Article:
Leaders on the Hill
Part II of our series on a new crop of young American Orthodox political leaders—all under forty-five—who are working to improve American life and society.
At a rabbinical convention in 2003, the star speaker was Tevi Troy. He was addressing the conference to describe his experience as an Orthodox Jew working in the highest levels of government in Washington, DC. He began his career on the staff of Senator John Ashcroft (R-MO). One day he approached the chief of staff to request a day off for Shavuot.
“Never heard of it,” his supervisor balked.
“It celebrates the anniversary of the Jewish people receiving the Torah at Mount Sinai.”
“Oh, Pentecost! Why didn’t you say so?”
Troy dramatized the advantage of working for devout non-Jews by contrasting this episode with the story of an Orthodox young man who was an aide to a secular Jewish senator. When asked to buy his boss non-kosher food, he did it, relying on the halachic position that he was only facilitating that which could be easily accessed without his help. But when his boss asked for a sandwich on Passover, the aide had to refuse, since it is prohibited to benefit from chametz. The outraged senator terminated his employment.
At the time Troy gave me his card, but somehow our paths never overlapped again until I located him at the Hudson Institute in DC recently. We got a chance to catch up on his adventures these last few years.
Say It Again!
“I was given opportunities to serve the country which has been the most welcoming in history to the Jewish people, and I have been honored to perform that service,” says Troy, who has been employed by Republican senators and presidents for more than a decade. “I was very fortunate in working under superiors who were profoundly committed to religion. They always respected and facilitated my mitzvah observance, making every accommodation.”
Ashcroft was his first boss, arguably an easier entry point because Troy became the second Orthodox Jew on staff. Always easier to follow a blazed trail. Ashcroft was not only an Evangelical, he was a member of a fairly small denomination which often experiences derision from among Christian ranks. Troy felt this made Ashcroft more sensitive to the religious needs of the Jews in his office.
Later, Troy had the opportunity to publicly reciprocate the loyalty he had received from his employer. When Ashcroft was nominated to be the first attorney general in the administration of President George W. Bush, he met resistance from secular Jewish groups including the Anti-Defamation League of B’nai B’rith and the National Council of Jewish Women, who were afraid that “his religious views would have an impact on his role as attorney general.”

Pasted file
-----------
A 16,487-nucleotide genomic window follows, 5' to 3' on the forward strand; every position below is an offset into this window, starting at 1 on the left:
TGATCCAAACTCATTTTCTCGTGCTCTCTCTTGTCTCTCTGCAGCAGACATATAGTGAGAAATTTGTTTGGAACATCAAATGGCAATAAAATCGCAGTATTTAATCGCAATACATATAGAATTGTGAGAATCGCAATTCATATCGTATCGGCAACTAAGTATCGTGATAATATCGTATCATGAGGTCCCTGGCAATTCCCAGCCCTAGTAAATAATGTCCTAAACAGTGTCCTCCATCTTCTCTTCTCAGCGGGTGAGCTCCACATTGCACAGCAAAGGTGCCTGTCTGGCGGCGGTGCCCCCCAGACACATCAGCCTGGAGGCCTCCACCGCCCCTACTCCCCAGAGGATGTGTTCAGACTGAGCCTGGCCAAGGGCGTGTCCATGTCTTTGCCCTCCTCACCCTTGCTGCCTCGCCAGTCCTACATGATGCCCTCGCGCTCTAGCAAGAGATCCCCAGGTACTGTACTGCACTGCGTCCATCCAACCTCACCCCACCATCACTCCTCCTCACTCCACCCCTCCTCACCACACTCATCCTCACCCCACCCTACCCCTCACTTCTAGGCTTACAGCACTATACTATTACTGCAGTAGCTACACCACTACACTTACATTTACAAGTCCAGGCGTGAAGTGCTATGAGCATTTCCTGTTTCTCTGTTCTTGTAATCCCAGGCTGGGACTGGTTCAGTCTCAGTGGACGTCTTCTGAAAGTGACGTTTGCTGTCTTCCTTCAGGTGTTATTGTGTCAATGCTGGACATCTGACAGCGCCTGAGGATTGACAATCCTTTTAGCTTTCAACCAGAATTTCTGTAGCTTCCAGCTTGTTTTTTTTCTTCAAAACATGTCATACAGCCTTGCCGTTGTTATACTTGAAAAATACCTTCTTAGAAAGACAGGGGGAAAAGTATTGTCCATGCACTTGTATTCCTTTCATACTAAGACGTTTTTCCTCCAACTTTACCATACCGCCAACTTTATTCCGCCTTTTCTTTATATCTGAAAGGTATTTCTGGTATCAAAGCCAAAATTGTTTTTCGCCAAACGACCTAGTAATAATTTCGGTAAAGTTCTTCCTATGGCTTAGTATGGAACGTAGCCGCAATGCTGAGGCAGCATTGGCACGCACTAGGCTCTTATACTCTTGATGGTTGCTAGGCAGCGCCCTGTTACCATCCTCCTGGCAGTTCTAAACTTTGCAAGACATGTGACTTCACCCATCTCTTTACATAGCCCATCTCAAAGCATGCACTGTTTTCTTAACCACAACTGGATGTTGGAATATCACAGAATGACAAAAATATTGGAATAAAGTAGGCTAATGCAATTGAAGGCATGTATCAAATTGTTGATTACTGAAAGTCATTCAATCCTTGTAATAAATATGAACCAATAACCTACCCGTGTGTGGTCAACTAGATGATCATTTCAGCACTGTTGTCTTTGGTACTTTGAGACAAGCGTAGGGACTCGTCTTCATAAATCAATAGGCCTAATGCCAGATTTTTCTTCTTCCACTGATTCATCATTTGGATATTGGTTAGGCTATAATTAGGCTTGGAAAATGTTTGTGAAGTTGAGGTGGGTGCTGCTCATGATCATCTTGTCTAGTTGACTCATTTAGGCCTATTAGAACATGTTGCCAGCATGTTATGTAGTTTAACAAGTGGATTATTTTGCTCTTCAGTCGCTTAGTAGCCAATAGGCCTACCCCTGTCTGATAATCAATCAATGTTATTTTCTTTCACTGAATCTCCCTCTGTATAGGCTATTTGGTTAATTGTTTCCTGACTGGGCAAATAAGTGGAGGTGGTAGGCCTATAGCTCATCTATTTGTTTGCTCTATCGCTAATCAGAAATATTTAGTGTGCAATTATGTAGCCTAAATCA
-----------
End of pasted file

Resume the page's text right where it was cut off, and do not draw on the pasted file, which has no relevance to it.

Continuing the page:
Troy countered with an article in the New Republic entitled “My Boss, The Fanatic.” He wrote: “Ashcroft, as his detractors suggest, is a religious fanatic, because his religion dictates that he cannot smoke, gamble, drink, curse or dance. But it may be precisely because he is scorned as a fanatic that he has been so tolerant of my own religious practices . . . ”
When Ashcroft joined the Bush administration as attorney general, Troy went to work first for Elaine Chao, then the secretary of labor, and subsequently in the White House as President Bush’s liaison to the Jewish community. The president told him that he wanted the liaison office to do more than arrange meetings with the same leaders of Jewish organizations whose names are always in the newspapers. Bush wanted to encounter lay people, community people, what he described as “grassroots.”
Before one such gathering, Troy briefed the president about an elderly Jewish woman who had spent many years in Orthodox education who would be attending. The president knew not to shake her hand, and he treated her with utmost deference. But when he delivered remarks about the military situation in Afghanistan, he got a little carried away and used a vulgar word to describe the terrorists. Suddenly he caught himself.
“I’m sorry, Ma’am,” he said, glancing in her direction.
“Say it again!” she retorted, and the audience burst into laughter.
Chanukah at the White House
With Troy in charge, the White House Chanukah dinner turned into a major event. “Whichever list we had, it was always the wrong list,” Troy jests. Rabbis and lay leaders kept calling to wangle invitations for themselves or colleagues. At one point, Karl Rove, chief adviser to President Bush, exclaimed: “The Chanukah dinner is the hottest ticket in Washington!”
Initially, that dinner followed the pattern of diplomatic events with Israeli heads of state, where the kosher appetizers were on one buffet table and the non-kosher on another. The non-Jewish participants ate the food prepared by White House while the kosher fare was imported from a local caterer. One year, during Bush’s first term, an Orthodox guest accidentally ate from the wrong table!